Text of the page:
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An examination of population-based Surveillance, Epidemiology, and End Results registries in Georgia and Louisiana from 2019 to 2020 determined that the diagnosis and treatment of various cancers were delayed due to the COVID-19 pandemic.
Substantial delays in both diagnoses and treatment services for patients with cancer during the COVID-19 pandemic were reported by investigators, according to findings from a study published in the Journal of the National Cancer Institute.1
Overall, there were a total of 29,905 fewer pathology reports from 2020 vs 2019, translating to a 10.2% decrease in reports (95% CI, 10.2%-10.2%). Declines were observed across all patient age groups, including children and adolescents under the age of 18 years.
“We observed substantial declines in 2020 among cancers with effective screening tests, including breast and colorectal cancers, as well as across cancer sites and age groups without effective screening tests, including cancers among children and young adults,” Robin Yabroff, PhD, MBA, scientific vice president of health services research at the American Cancer Society, said in a press release.2 “Declines across cancer sites and age groups suggest that in addition to delays in cancer screening, there were also delays in routine well-child and primary care, evaluation of signs and symptoms, and treatment initiation for most cancers.”
Pathology report data were collected from 2 population-based Surveillance, Epidemiology, and End Results (SEER) registries, specifically those of Georgia and Louisiana. The reports were organized biweekly via specimen collection date for every age group and cancer site.
Each report provided the date of specimen collection, as well as each patient’s birth date. Reports and data collected for 2019 were similar to that of 2018, suggesting that 2019 was not an unusual year compared to historical trends.
Declines in pathology reports were the highest among patients who were 50 years or older (n = 23,065), and patients under the age of 18 years experienced the greatest percentage declines (38.3%; 95% CI, 38.3%-38.9%). In terms of declines by disease type, the highest absolute declines were observed in patients with breast cancer (n = 5947) and lung cancer (n = 5844). Moreover, the highest percentage declines were observed in those with lung cancer (17.4%; 95% CI, (17.4%-17.5%) and colorectal cancer (12.0%; 95% CI, 11.9%-12.0%).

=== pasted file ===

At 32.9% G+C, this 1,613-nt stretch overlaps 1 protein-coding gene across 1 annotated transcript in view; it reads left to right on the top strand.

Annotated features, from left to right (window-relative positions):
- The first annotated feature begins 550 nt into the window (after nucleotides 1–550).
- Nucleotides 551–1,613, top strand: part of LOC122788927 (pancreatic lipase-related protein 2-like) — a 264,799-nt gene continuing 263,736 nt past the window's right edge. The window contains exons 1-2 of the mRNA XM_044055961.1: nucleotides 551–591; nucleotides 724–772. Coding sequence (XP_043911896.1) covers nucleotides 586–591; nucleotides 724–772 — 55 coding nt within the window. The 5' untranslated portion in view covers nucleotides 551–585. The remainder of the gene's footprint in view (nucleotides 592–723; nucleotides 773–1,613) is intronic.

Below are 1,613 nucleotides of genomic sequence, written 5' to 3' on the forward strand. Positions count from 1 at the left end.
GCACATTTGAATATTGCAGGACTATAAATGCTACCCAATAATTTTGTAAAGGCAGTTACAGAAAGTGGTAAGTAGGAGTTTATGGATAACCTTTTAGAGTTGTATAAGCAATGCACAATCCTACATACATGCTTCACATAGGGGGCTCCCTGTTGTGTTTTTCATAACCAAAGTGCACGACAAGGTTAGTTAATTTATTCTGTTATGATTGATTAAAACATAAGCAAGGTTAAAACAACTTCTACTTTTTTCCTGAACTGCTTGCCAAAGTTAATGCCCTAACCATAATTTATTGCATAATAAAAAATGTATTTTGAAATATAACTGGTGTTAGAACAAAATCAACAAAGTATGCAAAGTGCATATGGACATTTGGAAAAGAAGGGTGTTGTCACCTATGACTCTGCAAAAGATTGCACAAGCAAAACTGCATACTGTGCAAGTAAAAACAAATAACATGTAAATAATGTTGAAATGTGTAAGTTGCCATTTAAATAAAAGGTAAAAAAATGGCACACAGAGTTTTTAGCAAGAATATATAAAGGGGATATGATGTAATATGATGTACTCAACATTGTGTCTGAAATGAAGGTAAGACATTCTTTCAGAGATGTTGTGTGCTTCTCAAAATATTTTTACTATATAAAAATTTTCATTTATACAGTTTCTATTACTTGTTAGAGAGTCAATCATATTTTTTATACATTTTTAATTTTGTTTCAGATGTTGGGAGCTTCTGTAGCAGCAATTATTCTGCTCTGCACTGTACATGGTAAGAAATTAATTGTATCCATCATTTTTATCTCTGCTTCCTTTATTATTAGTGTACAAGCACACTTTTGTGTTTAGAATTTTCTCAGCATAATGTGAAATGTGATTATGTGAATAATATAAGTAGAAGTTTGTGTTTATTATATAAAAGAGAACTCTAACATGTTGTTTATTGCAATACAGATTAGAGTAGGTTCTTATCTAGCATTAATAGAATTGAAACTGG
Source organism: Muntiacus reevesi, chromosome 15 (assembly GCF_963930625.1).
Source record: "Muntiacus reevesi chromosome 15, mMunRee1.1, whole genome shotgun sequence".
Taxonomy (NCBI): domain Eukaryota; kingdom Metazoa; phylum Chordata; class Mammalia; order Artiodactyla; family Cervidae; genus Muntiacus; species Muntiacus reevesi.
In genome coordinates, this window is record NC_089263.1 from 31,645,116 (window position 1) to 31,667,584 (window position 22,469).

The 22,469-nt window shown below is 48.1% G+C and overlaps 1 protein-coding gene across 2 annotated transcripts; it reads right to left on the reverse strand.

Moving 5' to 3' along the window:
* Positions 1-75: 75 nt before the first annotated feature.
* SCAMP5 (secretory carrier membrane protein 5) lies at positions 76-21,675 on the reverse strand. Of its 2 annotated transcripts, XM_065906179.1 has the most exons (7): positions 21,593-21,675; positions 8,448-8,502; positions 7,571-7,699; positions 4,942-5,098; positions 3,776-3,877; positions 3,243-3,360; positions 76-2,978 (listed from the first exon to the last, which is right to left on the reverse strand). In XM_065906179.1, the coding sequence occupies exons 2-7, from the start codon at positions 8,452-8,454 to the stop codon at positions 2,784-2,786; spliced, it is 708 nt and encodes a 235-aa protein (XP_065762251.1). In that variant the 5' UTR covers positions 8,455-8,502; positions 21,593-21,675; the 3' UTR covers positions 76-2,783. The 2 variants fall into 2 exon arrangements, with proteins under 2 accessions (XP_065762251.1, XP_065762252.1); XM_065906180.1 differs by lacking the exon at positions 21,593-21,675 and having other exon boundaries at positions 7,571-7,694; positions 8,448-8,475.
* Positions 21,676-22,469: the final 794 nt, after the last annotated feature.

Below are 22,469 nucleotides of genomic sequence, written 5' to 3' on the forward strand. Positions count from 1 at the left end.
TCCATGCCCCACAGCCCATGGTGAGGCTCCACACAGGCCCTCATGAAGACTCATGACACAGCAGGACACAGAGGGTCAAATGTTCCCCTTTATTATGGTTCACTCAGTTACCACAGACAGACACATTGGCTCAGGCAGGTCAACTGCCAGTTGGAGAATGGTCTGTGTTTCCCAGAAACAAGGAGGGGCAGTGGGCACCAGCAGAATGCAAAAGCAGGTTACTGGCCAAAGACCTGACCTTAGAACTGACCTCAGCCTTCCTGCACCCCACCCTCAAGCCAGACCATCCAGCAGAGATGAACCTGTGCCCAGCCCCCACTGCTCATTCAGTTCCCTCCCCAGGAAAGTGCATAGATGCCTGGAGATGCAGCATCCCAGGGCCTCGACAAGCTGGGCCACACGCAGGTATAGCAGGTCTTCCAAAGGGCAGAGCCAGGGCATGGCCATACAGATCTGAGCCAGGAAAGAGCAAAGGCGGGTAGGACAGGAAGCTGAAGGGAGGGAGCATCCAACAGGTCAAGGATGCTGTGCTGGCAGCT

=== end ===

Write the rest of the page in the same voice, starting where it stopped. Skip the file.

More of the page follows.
The biweekly data from pathology reports biweekly demonstrated similarities between January 2020 and early March 2020, although findings were occasionally higher than the same period in 2019. The nadir was observed in April 2020, with investigators reporting a decline in reports of 42.8% compared with April 2019. Declines appeared to occur with the peaks in biweekly mortality rates. Overall, the number of reports through December 2020 never “consistently exceeded” trends observed after the initial declines in April 2019. Moreover, biweekly patterns of pathology reports in both 2020 and 2019 appeared to be similar by disease site, although there was a degree of variation in timing magnitude, and duration of decline.
The research cited limitations, specifically focusing on the fact that data came from only 2 states. Additionally, the information gathered focuses on pathology reports and not cancer diagnoses. The number of reports per case could vary by site in terms of historical data, according to the investigators.
“The findings suggest substantial delays in diagnosis and treatment services for cancers during the pandemic, and that ongoing evaluation can inform public health efforts to minimize any lasting adverse effects of the pandemic on cancer diagnosis, stage, treatment, and survival. As data become available, evaluation of the effects of the pandemic on cancer stage at diagnosis and survival will be important, as will evaluation of racial/ethnic, socioeconomic, and geographic disparities in access to care and outcomes,” the investigators concluded.